His guardians employed those about him to use all manner of arguments to prevail on him to enter the order of monk; sometimes threatening, and at other times making use of flattery and fair speeches. When Winkel, his guardian, found him not to be moved from his resolution, he told him that he threw up his guardianship from that moment Young Erasmus replied, that he took him at his word, since he was old enough now to look out for himself. When Winkel found that threats did not avail, he employed his brother, who was the other guardian, to see what he could effect by fair means. Thus he was surrounded by them and their agents on all sides. By mere accident, Erasmus went to visit a religious house belonging to the same order, in Emaus or Steyn, near Goude, where he met with one Cornelius, who had been his companion at Deventer; and though he had not himself taken the habit, he was perpetually preaching up the advantages of a religious life, as the convenience of noble libraries, the helps of learned conversation, retirement from the noise and folly of the world, and the like. Thus at last he was induced to pitch upon this convent. Upon his admission they fed him with great promises, to engage him to take the holy cloth; and though he found almost everything fall short of his expectation, yet his necessities, and the usage he was threatened with if he abandoned their order, prevailed with him, after his year of probation, to profess himself a member of their fraternity. Not long after this, he had the honour to be known to Henry a Bergis, bishop of Cambray, who having some hopes of obtaining a cardinal's hat, wanted one perfectly master of Latin to solicit this affair for him; for this purpose Erasmus was taken into the bishop's family, where he wore the habit of his order. The bishop not succeeding in his expectation at Rome, proved fickle and wavering in his affection; therefore Erasmus prevailed with him to send him to Paris, to prosecute his studies in that famous university, with the promise of an annual allowance, which was never paid him. He was admitted into Montague College, but indisposition obliged him to return to the bishop, by whom he was honourably entertained. Finding his health restored, he made a journey to Holland, intending to settle there, but was persuaded to go a second time to Paris; where, having no patron to support him, himself says, he rather made a shift to live, than could be said to study. He next visited England, where he was received with great respect; and as appears by several of his letters, he honoured it next to the place of his nativity. In a letter to Andrelinus, inviting him to England, he speaks highly of the beauty of the English ladies, and thus describes their innocent freedom: "When you come into a gentleman's house you are allowed the favour to salute them, and the same when you take leave." He was particularly acquainted with Sir Thomas More, Colet, dean of Saint Paul's, Grocinus, Linacer, Latimer, and many others of the most eminent of that time; and passed some years at Gam-bridge. In his way for France he had the misfortune to be stripped of everything; but he did not revenge this injury by any unjust reflection on the country. Not meeting with the preferment he expected, he made a voyage to Italy, at that time little inferior to the Augustan age for learning. He took his doctor of divinity degree in the university of Turin; stayed about a year in Bologna; afterward went to Venice, and there published his book of Adages from the press of the famous Aldus. He removed to Padua, and last to Rome, where his fame had arrived long before him. Here he gained the friendship of all the considerable persons of the city, nor could have failed to have made his fortune, had he not been prevailed upon by the great promises of his friends in England to return thither on Henry VIII coming to the crown. He was taken into favour by Warham, archbishop of Canterbury, who gave him the living of Aldington, in Kent; but whether Erasmus was wanting in making his court to Wolsey, or whether the cardinal viewed him with a jealous eye, because he was a favourite of Warham, between whom and Wolsey there was perpetual clashing, we know not; however, being disappointed, Erasmus went to Flanders, and by the interest of Chancellor Sylvagius, was made counsellor to Charles of Austria, afterward Charles V., emperor of Germany. He resided several years at Basil; but on the mass being abolished in that city by the Reformation, he retired to Friberg in Alsace, where he lived seven years. Having been for a long time afflicted with the gout, he left Friberg, and returned to Basil. Here the gout soon left him, but he was seized by a dysentery, and after labouring a whole month under that disorder, died on the 22nd of July, 1536, in the house of Jerome Frobenius, son of John, the famous printer. He was honourably interred, and the city of Basil still pays the highest respect to the memory of so great a man.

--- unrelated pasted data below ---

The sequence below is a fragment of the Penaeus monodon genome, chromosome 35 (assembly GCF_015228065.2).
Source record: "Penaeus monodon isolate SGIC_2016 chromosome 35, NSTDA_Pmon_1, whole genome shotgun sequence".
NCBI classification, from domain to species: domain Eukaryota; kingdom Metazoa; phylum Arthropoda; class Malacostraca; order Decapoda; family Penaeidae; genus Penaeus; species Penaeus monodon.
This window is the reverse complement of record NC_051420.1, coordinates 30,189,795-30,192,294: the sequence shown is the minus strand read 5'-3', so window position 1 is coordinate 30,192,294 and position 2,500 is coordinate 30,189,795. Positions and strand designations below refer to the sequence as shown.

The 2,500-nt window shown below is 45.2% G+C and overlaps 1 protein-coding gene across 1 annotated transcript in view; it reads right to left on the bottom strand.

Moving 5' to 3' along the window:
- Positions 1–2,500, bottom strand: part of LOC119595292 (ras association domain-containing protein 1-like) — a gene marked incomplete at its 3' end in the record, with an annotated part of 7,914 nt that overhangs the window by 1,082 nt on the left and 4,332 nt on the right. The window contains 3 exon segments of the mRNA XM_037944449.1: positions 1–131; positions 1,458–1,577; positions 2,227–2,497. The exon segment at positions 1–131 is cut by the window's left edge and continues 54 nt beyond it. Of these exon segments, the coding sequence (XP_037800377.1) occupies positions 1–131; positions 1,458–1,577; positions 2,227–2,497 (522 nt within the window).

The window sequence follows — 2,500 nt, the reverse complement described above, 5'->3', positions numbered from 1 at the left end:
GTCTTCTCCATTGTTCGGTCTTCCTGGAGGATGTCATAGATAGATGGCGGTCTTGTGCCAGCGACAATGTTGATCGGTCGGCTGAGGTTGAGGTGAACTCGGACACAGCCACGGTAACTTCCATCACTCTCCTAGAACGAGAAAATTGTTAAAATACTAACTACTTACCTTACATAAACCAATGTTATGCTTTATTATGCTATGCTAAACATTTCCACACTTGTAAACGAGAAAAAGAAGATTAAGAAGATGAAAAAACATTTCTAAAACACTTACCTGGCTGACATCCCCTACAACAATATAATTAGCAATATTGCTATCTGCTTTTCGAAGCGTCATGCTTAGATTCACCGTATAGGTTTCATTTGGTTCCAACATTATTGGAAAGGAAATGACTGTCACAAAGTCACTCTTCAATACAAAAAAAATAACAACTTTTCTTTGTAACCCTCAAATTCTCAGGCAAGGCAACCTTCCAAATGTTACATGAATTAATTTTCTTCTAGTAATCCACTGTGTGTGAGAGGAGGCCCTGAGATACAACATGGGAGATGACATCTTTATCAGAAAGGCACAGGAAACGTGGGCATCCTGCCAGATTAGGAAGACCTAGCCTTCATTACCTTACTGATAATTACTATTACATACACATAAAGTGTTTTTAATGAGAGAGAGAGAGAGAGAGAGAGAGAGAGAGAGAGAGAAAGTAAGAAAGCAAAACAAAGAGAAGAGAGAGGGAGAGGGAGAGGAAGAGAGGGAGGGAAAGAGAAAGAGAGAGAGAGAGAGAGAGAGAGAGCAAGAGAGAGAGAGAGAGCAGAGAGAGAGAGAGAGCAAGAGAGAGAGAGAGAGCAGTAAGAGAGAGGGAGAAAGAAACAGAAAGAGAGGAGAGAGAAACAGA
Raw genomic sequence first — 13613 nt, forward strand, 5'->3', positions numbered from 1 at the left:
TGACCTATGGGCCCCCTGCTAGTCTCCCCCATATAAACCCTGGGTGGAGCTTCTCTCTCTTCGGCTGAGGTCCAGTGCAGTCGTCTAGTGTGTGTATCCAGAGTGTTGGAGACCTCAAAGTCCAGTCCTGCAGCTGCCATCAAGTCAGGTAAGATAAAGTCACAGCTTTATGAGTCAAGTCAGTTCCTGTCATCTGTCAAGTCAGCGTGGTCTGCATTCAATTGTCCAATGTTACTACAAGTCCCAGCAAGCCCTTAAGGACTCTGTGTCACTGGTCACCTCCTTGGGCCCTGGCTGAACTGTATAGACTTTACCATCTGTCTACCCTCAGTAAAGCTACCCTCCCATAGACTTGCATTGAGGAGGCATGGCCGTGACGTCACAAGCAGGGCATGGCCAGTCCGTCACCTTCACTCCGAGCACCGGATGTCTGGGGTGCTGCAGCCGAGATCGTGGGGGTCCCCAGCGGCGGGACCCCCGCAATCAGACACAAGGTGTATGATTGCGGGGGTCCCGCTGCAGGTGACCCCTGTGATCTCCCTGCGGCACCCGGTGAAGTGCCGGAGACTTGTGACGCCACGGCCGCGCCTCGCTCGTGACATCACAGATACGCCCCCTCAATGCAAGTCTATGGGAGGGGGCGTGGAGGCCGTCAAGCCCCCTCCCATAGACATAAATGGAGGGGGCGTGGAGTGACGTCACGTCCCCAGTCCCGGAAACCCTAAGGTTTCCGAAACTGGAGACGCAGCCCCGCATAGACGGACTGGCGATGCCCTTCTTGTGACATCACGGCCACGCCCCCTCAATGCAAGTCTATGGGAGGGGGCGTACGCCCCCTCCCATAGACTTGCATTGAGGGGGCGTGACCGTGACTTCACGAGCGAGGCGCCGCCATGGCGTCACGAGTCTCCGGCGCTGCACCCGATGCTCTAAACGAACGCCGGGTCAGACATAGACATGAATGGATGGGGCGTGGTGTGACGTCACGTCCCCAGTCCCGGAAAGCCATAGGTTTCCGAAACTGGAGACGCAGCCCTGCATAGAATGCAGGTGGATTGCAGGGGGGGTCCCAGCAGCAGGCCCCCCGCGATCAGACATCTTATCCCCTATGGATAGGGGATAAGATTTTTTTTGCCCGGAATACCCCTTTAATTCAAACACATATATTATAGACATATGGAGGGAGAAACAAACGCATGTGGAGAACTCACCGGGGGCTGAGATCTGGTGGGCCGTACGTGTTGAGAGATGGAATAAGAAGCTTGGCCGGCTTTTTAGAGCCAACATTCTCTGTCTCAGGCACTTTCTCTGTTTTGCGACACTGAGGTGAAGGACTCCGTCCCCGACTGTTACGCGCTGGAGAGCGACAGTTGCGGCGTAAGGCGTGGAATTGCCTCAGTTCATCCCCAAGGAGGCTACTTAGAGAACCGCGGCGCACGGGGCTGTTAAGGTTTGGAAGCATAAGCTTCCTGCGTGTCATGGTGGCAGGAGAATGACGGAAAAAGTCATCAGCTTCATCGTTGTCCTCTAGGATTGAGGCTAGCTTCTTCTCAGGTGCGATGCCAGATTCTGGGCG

Erasmus was the most facetious man, and the greatest critic of his age. He carried on a reformation in learning at the same time he advanced that of religion; and promoted a purity of style as well as simplicity of worship. This drew on him the hatred of the ecclesiastics, who were no less bigotted to their barbarisms in language and philosophy, than they were to their superstitious and gaudy ceremonies in religion; they murdered him in their dull treatises, libelled him in their wretched sermons, and in their last and most effectual efforts of malice, they joined some of their own execrable stuff to his compositions: of which he himself complains in a letter addressed to the divines of Louvain. He exposed with great freedom the vices and corruptions of his own church, yet never would be persuaded to leave her communion. The papal policy would never have suffered Erasmus to have taken so unbridled a range in the reproof and censure of her extravagancies, but under such circumstances, when the public attack of Luther imposed on her a prudential necessity of not disobliging her friends, that she might with more united strength oppose the common enemy; and patiently bore what at any other time she would have resented. Perhaps no man has obliged the public with a greater number of useful volumes than our author; though several have been attributed to him which he never wrote. His book of Colloquies has passed through more editions than any of his others: Moreri tells us a bookseller in Paris sold twenty thousand at one impression.CHAPTER 2